- soy – 50% removal (sprouted non-GMO tofu is tolerable and enjoyable for many people)
- simple sugars – as much as possible; sugar offers empty calories, affects blood sugar and insulin control, leads to energy crashes and offers no nutritional value
This approach comes very close to a Paleo/Primal/ Mediterranean way of eating.
Some of my clients have deeply entrenched chronic or autoimmune illnesses and have to go further and deeper into eliminating certain foods. The goals are to remove the offending foods, heal the gut and have slow, tolerable introductions to regain oral tolerance.
Without testing for food sensitivities (which can be done very easily), here is where The Autoimmune Protocol – also known as “AIP” comes in. The is protocol removes all food groups which are considered inflammatory for many individuals. It is not generally a program that needs to be followed for life, however, it can be a helpful way to start figuring out what is triggering your autoimmune systems through an extensive elimination process.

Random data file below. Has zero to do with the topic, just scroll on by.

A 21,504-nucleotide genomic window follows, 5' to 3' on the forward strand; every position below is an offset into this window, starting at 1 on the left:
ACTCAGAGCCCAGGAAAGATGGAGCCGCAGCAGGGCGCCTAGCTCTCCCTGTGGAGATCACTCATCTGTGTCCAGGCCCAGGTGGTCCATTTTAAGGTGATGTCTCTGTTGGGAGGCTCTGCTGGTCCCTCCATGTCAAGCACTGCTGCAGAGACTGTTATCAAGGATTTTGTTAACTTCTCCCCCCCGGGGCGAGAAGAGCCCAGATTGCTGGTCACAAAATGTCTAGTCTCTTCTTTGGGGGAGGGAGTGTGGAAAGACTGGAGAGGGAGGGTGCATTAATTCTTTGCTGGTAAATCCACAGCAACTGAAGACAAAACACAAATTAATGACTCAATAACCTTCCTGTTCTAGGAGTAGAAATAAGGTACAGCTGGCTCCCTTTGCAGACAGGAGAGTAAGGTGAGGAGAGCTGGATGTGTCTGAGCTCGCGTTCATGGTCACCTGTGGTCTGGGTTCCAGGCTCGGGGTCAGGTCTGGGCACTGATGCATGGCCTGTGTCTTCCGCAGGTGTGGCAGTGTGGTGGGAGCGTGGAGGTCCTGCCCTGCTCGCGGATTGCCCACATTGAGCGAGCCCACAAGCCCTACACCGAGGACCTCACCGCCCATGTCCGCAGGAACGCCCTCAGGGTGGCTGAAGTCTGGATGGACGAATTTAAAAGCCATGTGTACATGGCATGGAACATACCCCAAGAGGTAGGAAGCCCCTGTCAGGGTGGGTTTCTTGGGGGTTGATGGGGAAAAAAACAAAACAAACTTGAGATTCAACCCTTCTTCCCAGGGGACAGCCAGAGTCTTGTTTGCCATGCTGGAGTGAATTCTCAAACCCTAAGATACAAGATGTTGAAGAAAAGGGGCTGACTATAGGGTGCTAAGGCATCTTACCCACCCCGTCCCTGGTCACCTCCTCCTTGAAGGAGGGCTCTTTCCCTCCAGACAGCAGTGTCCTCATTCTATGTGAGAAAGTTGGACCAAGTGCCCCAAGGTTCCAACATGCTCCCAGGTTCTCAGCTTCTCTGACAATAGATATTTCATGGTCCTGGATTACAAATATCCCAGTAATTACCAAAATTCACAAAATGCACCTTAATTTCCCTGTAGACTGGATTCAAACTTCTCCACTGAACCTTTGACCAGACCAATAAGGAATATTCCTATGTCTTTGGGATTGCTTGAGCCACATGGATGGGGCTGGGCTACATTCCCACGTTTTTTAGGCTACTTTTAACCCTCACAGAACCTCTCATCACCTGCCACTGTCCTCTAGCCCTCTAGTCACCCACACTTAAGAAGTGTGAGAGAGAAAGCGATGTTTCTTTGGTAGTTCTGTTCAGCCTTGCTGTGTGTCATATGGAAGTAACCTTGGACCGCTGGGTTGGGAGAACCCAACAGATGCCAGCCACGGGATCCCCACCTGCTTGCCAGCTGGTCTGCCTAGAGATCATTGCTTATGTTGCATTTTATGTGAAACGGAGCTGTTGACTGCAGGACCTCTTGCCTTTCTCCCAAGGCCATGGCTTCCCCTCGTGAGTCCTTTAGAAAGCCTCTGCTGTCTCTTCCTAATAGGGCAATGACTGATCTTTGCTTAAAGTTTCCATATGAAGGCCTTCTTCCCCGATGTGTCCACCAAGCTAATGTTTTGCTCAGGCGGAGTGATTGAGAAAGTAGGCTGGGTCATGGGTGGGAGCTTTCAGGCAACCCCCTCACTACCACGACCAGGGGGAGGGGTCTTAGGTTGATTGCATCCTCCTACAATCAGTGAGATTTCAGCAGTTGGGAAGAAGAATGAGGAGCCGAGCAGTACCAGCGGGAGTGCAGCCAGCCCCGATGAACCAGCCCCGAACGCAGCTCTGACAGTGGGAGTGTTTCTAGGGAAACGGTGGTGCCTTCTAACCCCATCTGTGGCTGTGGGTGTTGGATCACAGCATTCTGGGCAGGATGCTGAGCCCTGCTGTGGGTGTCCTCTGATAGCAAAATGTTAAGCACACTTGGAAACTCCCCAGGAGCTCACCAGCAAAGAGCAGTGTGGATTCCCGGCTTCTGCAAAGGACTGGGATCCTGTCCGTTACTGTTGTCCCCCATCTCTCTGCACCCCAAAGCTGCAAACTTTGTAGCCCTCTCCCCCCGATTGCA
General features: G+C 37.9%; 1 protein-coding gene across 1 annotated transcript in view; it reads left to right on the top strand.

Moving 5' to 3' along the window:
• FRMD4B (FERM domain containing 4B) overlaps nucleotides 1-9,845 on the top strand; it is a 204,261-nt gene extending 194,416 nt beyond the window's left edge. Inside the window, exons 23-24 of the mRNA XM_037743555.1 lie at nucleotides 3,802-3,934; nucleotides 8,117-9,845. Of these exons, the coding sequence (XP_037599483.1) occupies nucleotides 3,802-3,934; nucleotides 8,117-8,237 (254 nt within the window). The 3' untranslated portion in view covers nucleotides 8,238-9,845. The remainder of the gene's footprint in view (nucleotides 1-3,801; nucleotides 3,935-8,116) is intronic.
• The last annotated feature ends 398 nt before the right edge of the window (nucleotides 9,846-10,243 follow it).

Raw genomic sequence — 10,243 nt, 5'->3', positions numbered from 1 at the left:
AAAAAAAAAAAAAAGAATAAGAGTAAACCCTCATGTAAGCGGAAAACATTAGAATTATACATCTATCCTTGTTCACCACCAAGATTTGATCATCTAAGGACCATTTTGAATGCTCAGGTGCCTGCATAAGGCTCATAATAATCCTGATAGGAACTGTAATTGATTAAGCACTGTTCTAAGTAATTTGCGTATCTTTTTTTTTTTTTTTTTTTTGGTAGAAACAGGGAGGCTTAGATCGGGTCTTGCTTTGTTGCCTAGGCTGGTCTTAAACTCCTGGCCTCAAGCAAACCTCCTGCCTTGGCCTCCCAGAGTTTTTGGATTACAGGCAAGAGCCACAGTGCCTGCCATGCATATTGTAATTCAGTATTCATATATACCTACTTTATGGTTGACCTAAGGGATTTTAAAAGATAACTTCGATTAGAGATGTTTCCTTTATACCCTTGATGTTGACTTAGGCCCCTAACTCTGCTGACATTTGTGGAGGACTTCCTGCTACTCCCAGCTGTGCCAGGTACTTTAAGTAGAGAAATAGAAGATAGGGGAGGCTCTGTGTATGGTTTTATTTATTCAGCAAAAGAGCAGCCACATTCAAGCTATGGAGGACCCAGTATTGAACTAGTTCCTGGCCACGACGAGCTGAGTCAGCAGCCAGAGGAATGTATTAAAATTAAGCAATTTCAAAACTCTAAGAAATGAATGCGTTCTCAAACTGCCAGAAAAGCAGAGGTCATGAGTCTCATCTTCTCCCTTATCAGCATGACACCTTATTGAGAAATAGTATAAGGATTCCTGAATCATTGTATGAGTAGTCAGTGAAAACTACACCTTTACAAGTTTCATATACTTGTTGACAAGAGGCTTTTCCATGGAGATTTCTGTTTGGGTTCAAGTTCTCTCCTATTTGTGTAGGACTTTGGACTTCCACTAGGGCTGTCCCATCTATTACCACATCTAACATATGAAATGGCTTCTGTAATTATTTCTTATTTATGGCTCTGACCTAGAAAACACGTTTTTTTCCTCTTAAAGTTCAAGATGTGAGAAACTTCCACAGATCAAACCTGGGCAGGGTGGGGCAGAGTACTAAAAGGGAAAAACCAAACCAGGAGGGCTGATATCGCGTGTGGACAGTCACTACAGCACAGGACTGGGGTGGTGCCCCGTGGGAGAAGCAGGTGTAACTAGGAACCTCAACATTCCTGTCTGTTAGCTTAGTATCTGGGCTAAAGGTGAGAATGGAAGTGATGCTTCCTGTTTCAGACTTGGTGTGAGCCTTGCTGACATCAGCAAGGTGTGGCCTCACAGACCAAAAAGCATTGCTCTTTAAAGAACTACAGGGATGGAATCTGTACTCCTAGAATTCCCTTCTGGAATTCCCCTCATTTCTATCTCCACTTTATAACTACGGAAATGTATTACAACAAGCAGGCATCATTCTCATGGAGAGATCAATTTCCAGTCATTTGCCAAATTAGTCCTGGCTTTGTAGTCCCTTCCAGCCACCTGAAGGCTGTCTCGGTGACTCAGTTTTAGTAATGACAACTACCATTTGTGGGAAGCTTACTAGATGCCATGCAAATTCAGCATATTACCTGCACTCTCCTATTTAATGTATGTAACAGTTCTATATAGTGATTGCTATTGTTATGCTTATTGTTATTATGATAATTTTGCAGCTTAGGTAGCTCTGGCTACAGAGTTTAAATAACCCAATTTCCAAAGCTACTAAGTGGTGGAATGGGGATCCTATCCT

AIP Kitchen Tour
I was featured in 2018 on The Autoimmune Protocol’s monthly Kitchen Tour. Inside this edition, I hope you can find tips and tricks in organizing your own kitchen, whether you follow AIP or another specific nutrition plan.
Favorite thing about your kitchen:
I have to admit. I’m in LOVE with my kitchen. Most of it was made from reclaimed materials including an old bowling alley lane, high school bleachers, and a large classroom chalkboard.
My favorite part of this kitchen is the big center island! It’s a great conversation piece as well as it gives us plenty of space to prepare food and pull up a barstool and eat as a family.
The kitchen is where I’d like to be most of the time. I have four children and two are teenagers and still at home. My better half Ron is a firefighter. What that means is that we are cooking all the time for people who love to eat!
Least favorite thing about your kitchen:
I do wish I had a pantry. That said, one of my favorite sayings is, “Eat fresh from the refrigerator, not the pantry!” So, I’m fine not having a big pantry because it wouldn’t be filled anyway!
Are there any cheap gadgets or little tools that you have found make AIP easier?